October 5, 1998
Films at the National Archives in November
Washington, DC . . . In November, the National Archives and Records Administration presents free film screenings with topics featuring Native American history, World War II, and Martin Scorseseís 1978 documentary, The Last Waltz.
The screenings will be held in the theater of the National Archives Building, Pennsylvania Avenue between 7th and 9th Streets, NW, and in the auditorium the National Archives at College Park, which is located at 8601 Adelphi Road, College Park, MD. All programs are free and open to the public. Free parking is available at the National Archives at College Park. The times and dates may be verified by calling the National Archives public events line at (201)501-5000. The hearing impaired should call TDD (202) 501-5404 for information.
Please Note: The theater at the downtown National Archives Building is equipped with a system that allows the hearing-impaired to use a set of headphones, or neck loop and a small receiver, to enhance the volume of the public address system. Visitors may request these devices in the projection booth.
Washington, DC Events
Friday, November 6 -- Native American History Month
Seasons of a Navajo, released in 1985. Ancient customs are juxtaposed with modern life in this critically acclaimed documentary celebrating Navajo heritage. Set against the backdrop of Arizonaís Anasazi ruins and Monument Valley, the film illustrates how the past and present converge on one Navajo family. Produced by KAET. (60 minutes.) Noon. Theater.
Friday, November 13 -- World War II
D-Day to Germany. In 1944, Jack Lieb was one of several journalists who followed the Allied advance across Europe after the Normandy invasion. Working for the newsreel News of the Day, Lieb also shot silent color footage with his own 16mm camera. Twenty-five years later, Lieb recorded spoken narration. Today we present the film footage linked with Liebís commentary (both contained in National Archives holdings), which create a unique, personal recollection of that momentous time. Included is rare footage of the pre-invasion gathering of troops and materiel; personalities such as Ernie Pyle, Edward G. Robinson, and Ernest Hemingway; and celebrations after the liberation of Paris. (50 minutes.) Noon. Theater.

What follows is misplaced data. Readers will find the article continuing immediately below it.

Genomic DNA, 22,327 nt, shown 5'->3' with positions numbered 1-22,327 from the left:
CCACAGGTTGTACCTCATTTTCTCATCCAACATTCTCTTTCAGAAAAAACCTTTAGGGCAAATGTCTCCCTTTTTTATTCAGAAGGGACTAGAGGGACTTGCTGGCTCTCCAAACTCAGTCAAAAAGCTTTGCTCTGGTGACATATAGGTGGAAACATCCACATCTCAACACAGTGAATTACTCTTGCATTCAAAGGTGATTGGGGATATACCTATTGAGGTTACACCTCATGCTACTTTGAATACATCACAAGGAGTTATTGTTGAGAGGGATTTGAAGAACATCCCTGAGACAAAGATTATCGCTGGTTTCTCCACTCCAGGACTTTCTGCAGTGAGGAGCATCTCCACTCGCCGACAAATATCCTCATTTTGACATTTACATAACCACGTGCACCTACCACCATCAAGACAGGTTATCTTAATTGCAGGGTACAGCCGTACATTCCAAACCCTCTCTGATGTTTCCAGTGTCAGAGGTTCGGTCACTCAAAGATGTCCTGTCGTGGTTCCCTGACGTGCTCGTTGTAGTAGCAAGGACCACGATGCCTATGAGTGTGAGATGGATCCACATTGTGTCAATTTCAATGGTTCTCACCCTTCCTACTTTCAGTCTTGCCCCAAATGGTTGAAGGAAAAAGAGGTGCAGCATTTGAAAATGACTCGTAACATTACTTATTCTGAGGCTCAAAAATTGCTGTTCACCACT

Thursday, November 19 -- Anniversary Screening
The Last Waltz, 1978. Released 20 years ago, this documentary is director Martin Scorseseís brilliantly realized chronicle of The Bandís Thanksgiving 1976 farewell concert. Combining live and studio performance footage with candid interviews with members of The Band, Scorsese created what many critics declare the greatest and most authentic concert film yet made. With Bob Dylan, Eric Clapton, Emmylou Harris, and many others. (117 minutes.) 7 P.M. Theater.
College Park, MD Events (For descriptions of College Park films, see above listings)
Wednesday, November 4
Seasons of the Navajo (60 minutes) Noon.
Wednesday, November 11
D-Day to Germany (50 minutes) Noon.
Wednesday, November 18
The Last Waltz (117 minutes) Noon.
For additional PRESS information, please contact the National Archives Public Affairs staff at (301) 837-1700 or by e-mail.